30 Faces of HIV – Two

By Shayne Woodsmith, Faces of Edmonton


“The best part of my life right now is just being me, right? Just owning whatever it is we got. The best part of my life is also my family and the love that’s in my family and just accepting each other for who we are. We’ve probably never been in a happier place than we are right now in our journey together … Going through gender transition, there’s always the risk of losing family and that, but that’s the one part of my life that’s getting the most stable and has kept me through the challenges.”

“By my family I refer to my spouse and my son, Alex. He’s nine years old, and we’re just this dynamic modern family, and we’re a great family together. The rest of my family are not in my life—my sister, my parents—as I faced my transition and started to live authentically, it’s something they had a difficult time accepting and have decided that I am not a part of their family, so without my wife and my child, I’d be very much alone. So I’m very grateful for their love. Like anybody in our community who’s faced that kind of rejection—especially from family—that’s when it hurts the most, at any age. At forty-four, it sucks, so I can’t imagine at fourteen, which is probably why it took me forty years to find the courage the finally tell them the truth.”

“I’ve chosen to live my life so transparently and visibly as a transgender woman because transgender people don’t have a lot of role models and the role models that we’ve had over the years have been put there by the media, and they haven’t been the most positive stories. So for me, when I share my story so openly that I talk about my spouse, I talk about my work, I talk about my education, I talk about my child, those are all things that other people can relate to. Being transgendered is only one other adjective, and we all have a whole bunch of adjectives. When we spend enough time with each other, we’ll likely find that we’re more alike than different.”

“I joined the community is 2003, so we’re talking about thirteen years, and the community became my family and they saw me for who I was; I saw the community for who they were, just as humans trying to survive in a world that wasn’t always friendly for us. So my community became my family and now some of the best people in my life remain from that. We’re a small community but we need to be there for each other like any family would. Even using the word community doesn’t seem to say it properly because Edmonton is more of a family. You have HIV Edmonton at the centre of a lot of this and it’s truly a family of people who get it and need each other. I’ve travelled to many communities in North America, and Edmonton is a special place, and I think because we’re a bit more isolated than you’d be in Toronto or New York or Vancouver … since we’re smaller, we’re not as fragmented as the various parts of our community would be in those bigger cities. Since we’re isolated, we kind of have to be there for one another. I’ve found that that, in and of itself, has caused a fairly strong family. Everyone knows each other and in a good way. I feel very grateful and am really quite humbled by the care I’ve received in this community. I hope that in some way this awareness we’re creating over the next thirty weeks highlights the value that HIV Edmonton brings to some people who really really need it. But it’s also part of a much bigger part of this community—it’s part of the culture of Edmonton.”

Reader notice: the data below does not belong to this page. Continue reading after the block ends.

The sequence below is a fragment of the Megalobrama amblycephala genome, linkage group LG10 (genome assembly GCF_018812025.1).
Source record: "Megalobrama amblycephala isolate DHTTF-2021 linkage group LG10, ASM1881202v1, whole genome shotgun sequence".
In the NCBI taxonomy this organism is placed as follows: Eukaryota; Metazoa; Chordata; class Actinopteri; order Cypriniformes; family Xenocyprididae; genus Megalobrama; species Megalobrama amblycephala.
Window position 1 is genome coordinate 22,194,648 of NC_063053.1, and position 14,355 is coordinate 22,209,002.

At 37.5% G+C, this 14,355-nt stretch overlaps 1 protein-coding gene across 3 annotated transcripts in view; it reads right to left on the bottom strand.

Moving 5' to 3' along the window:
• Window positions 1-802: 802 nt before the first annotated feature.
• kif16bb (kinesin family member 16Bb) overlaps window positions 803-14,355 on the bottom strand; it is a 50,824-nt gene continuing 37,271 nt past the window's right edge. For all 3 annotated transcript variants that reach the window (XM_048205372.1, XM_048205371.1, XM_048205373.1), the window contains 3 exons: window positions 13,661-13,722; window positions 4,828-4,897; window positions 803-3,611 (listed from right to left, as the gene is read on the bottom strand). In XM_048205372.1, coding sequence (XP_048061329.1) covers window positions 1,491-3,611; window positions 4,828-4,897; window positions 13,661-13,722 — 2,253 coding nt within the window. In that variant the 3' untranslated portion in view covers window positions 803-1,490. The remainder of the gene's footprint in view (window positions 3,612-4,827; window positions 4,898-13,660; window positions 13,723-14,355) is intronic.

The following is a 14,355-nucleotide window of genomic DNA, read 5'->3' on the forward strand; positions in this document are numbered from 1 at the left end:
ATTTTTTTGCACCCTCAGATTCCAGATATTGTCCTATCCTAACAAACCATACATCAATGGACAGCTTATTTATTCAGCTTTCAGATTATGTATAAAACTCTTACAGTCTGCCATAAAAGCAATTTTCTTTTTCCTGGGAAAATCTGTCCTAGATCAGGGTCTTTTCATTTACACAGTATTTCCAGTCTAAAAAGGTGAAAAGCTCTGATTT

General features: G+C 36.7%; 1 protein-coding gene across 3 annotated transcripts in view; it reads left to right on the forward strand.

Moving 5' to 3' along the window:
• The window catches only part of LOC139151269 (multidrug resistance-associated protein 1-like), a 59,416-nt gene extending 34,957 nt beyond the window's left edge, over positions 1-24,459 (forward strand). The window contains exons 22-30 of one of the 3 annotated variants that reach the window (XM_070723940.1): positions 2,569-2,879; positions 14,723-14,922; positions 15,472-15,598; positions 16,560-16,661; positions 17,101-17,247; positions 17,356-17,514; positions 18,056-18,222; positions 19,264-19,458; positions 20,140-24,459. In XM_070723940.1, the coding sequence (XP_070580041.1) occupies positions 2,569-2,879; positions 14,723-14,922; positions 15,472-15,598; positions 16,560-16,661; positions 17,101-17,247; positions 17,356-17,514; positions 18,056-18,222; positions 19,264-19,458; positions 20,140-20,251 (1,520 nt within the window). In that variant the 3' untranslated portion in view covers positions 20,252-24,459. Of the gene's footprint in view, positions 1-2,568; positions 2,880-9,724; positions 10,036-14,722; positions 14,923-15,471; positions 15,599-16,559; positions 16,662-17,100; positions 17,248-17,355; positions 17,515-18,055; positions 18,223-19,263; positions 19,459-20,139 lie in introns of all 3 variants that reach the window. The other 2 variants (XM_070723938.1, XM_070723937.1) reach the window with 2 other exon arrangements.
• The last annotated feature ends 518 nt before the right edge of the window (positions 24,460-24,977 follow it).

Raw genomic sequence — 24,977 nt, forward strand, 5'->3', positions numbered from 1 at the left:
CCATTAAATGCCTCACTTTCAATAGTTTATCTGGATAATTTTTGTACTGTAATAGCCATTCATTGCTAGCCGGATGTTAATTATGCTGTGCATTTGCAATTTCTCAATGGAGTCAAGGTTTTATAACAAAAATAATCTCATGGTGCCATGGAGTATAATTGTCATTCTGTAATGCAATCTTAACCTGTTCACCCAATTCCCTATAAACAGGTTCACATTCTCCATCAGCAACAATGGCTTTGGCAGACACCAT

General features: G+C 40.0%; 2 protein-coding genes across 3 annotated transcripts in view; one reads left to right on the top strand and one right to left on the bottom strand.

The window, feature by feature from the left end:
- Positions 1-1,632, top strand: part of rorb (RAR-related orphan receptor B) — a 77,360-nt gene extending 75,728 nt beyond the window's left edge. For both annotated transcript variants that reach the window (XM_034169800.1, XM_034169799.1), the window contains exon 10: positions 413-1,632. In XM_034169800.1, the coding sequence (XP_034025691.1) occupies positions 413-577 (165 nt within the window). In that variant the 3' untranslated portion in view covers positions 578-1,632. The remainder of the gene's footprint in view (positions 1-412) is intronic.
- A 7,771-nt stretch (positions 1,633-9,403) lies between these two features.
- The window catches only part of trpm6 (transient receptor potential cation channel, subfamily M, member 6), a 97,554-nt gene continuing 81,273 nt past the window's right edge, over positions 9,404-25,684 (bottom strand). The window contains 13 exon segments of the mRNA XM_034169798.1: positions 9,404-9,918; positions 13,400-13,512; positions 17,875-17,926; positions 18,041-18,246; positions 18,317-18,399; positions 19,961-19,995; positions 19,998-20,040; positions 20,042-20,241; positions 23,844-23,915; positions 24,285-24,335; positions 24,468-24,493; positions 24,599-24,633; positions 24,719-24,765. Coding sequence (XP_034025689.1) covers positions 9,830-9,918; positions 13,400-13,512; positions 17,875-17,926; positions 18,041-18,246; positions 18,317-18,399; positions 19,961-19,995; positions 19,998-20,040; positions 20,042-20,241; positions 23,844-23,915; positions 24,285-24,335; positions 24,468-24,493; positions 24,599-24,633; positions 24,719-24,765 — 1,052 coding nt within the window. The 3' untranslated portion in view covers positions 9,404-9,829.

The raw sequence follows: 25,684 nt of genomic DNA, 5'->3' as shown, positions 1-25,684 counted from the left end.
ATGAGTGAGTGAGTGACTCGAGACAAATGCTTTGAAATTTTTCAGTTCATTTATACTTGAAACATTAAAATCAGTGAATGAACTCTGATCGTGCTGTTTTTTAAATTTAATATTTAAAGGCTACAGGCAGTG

Photography Credit: Shayne Woodsmith
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